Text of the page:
Credit cards had an important impact on the stability of our economy. The debt creates a growth in consumer spending by providing people with extra funds to spend on services and goods. This situation has a positive impact on the financial markets since far more money is being circulated. However, this benefit of debt has only a short-term advantage. When people reach the credit limits, they may no longer make purchases. Moreover, they have to spend their funds on paying off interest and principal, leaving card holders with less money to spend on commodities (Alvaro).
Investors who buy stock in lending institutions that fund defaulted credit cards lose their money when borrowers appear to be not capable to pay. Reducing sales in these areas cause extra job losses. Higher degrees of debt can result in the lower levels of debt utilized for investments (Collinson, 2011). If an individual has monthly expensive credit card payments he or she is less likely to put aside some capital to put it in real estate. This may transfer demand in the economy from spheres of financial services to consumption-driven spheres like fast food and entertainment. Also when individuals can’t cover basic expenses or medical bills, they have to rely on public services and this situation puts another burden on the government infrastructures.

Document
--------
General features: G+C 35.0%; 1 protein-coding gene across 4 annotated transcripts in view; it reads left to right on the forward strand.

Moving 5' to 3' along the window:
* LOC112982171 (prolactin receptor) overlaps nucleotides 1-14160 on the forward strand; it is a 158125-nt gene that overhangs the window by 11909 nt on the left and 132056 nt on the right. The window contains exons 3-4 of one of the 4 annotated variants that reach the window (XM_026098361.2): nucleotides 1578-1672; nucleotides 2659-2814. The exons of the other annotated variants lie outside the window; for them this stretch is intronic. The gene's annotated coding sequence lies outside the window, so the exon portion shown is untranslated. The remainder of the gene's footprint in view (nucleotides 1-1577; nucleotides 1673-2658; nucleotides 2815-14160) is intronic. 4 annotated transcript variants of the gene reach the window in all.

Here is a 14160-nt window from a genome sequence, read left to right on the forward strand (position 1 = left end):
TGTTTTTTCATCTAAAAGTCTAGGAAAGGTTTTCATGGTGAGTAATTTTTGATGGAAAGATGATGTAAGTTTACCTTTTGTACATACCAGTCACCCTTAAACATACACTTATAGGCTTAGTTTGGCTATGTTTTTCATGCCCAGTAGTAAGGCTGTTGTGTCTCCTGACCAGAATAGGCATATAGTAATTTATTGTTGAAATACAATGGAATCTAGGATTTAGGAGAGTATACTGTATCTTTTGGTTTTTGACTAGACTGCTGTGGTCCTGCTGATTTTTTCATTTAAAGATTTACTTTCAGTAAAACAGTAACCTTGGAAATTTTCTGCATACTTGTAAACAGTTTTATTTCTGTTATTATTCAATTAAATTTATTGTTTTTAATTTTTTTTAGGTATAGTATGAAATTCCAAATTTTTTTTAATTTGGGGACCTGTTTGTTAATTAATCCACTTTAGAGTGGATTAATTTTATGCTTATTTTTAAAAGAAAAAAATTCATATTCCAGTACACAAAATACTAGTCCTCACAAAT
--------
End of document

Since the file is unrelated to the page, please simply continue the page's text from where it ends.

Financial institutions and banks that suffer from losses are the result of credit card defaults cut back on lending. Additionally to the complexity of individuals receiving access to money in the shape of credit cards, businesses find it hard to borrow money as well.
The banks are relying on borrowers to pay back the debts (Smith, 2011). If the bank does not really care who it gives money to or the credit card holders have no chance to give money back, the bank has a problem. The bank may be even required to leave the business. In case if this were to happen to all banks in the state simultaneously, the total financial system of our country would collapse.
Alvaro, Billy. “Credit Card Debt: the Effects and the Solution.“ Streetdirectory.com. Web. 11 February 2012.
Smith, Brandon. “The Worst 4 Letter Word of All–Debt.” Usawatchdog.com. 9 February 2011. Web. 11 February 2012.
Collinson, Patrick. “The stock market crash: how it affects you.” Guardian.co.uk. 5 August 2011. Web. 11 February 2012.